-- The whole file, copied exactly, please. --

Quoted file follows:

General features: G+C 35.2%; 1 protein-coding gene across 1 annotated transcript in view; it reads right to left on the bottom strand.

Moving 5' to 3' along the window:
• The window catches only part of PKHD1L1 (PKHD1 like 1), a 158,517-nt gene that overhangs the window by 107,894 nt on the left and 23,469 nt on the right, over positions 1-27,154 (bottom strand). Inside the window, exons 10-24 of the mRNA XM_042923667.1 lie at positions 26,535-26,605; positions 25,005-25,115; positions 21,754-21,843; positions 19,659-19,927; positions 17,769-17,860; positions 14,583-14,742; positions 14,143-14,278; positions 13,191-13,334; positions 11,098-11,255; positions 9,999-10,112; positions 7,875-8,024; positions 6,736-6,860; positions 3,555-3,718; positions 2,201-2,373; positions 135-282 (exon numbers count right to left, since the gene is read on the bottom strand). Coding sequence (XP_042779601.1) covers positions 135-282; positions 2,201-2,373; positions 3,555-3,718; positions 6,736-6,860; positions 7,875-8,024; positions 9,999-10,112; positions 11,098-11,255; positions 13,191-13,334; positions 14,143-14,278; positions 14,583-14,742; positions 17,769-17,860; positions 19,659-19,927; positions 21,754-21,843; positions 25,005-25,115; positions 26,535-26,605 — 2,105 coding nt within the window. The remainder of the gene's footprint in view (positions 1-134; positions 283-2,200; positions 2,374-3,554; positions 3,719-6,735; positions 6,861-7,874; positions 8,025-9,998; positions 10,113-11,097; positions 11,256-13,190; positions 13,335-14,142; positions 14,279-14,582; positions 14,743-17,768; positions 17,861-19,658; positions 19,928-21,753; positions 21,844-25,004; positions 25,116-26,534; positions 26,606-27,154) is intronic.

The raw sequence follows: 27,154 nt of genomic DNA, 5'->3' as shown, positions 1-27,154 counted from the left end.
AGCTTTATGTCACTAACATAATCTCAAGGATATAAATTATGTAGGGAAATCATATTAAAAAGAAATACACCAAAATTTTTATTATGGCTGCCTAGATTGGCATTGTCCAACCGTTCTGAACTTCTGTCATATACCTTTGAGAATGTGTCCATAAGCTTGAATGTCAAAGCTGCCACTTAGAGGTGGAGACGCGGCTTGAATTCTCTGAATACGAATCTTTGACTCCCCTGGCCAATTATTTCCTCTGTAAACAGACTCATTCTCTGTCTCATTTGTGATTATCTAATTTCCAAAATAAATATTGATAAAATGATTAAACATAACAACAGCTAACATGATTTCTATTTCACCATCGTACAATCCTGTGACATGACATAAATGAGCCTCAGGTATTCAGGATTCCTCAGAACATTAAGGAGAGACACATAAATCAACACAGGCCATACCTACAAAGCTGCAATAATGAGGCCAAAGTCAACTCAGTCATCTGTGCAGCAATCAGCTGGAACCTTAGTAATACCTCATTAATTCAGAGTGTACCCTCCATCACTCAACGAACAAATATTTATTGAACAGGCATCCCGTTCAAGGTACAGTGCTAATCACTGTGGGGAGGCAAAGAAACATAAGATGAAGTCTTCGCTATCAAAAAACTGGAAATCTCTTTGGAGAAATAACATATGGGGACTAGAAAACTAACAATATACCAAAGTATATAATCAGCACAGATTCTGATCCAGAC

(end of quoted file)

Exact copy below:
General features: G+C 35.2%; 1 protein-coding gene across 1 annotated transcript in view; it reads right to left on the bottom strand.

Moving 5' to 3' along the window:
• The window catches only part of PKHD1L1 (PKHD1 like 1), a 158,517-nt gene that overhangs the window by 107,894 nt on the left and 23,469 nt on the right, over positions 1-27,154 (bottom strand). Inside the window, exons 10-24 of the mRNA XM_042923667.1 lie at positions 26,535-26,605; positions 25,005-25,115; positions 21,754-21,843; positions 19,659-19,927; positions 17,769-17,860; positions 14,583-14,742; positions 14,143-14,278; positions 13,191-13,334; positions 11,098-11,255; positions 9,999-10,112; positions 7,875-8,024; positions 6,736-6,860; positions 3,555-3,718; positions 2,201-2,373; positions 135-282 (exon numbers count right to left, since the gene is read on the bottom strand). Coding sequence (XP_042779601.1) covers positions 135-282; positions 2,201-2,373; positions 3,555-3,718; positions 6,736-6,860; positions 7,875-8,024; positions 9,999-10,112; positions 11,098-11,255; positions 13,191-13,334; positions 14,143-14,278; positions 14,583-14,742; positions 17,769-17,860; positions 19,659-19,927; positions 21,754-21,843; positions 25,005-25,115; positions 26,535-26,605 — 2,105 coding nt within the window. The remainder of the gene's footprint in view (positions 1-134; positions 283-2,200; positions 2,374-3,554; positions 3,719-6,735; positions 6,861-7,874; positions 8,025-9,998; positions 10,113-11,097; positions 11,256-13,190; positions 13,335-14,142; positions 14,279-14,582; positions 14,743-17,768; positions 17,861-19,658; positions 19,928-21,753; positions 21,844-25,004; positions 25,116-26,534; positions 26,606-27,154) is intronic.

The raw sequence follows: 27,154 nt of genomic DNA, 5'->3' as shown, positions 1-27,154 counted from the left end.
AGCTTTATGTCACTAACATAATCTCAAGGATATAAATTATGTAGGGAAATCATATTAAAAAGAAATACACCAAAATTTTTATTATGGCTGCCTAGATTGGCATTGTCCAACCGTTCTGAACTTCTGTCATATACCTTTGAGAATGTGTCCATAAGCTTGAATGTCAAAGCTGCCACTTAGAGGTGGAGACGCGGCTTGAATTCTCTGAATACGAATCTTTGACTCCCCTGGCCAATTATTTCCTCTGTAAACAGACTCATTCTCTGTCTCATTTGTGATTATCTAATTTCCAAAATAAATATTGATAAAATGATTAAACATAACAACAGCTAACATGATTTCTATTTCACCATCGTACAATCCTGTGACATGACATAAATGAGCCTCAGGTATTCAGGATTCCTCAGAACATTAAGGAGAGACACATAAATCAACACAGGCCATACCTACAAAGCTGCAATAATGAGGCCAAAGTCAACTCAGTCATCTGTGCAGCAATCAGCTGGAACCTTAGTAATACCTCATTAATTCAGAGTGTACCCTCCATCACTCAACGAACAAATATTTATTGAACAGGCATCCCGTTCAAGGTACAGTGCTAATCACTGTGGGGAGGCAAAGAAACATAAGATGAAGTCTTCGCTATCAAAAAACTGGAAATCTCTTTGGAGAAATAACATATGGGGACTAGAAAACTAACAATATACCAAAGTATATAATCAGCACAGATTCTGATCCAGAC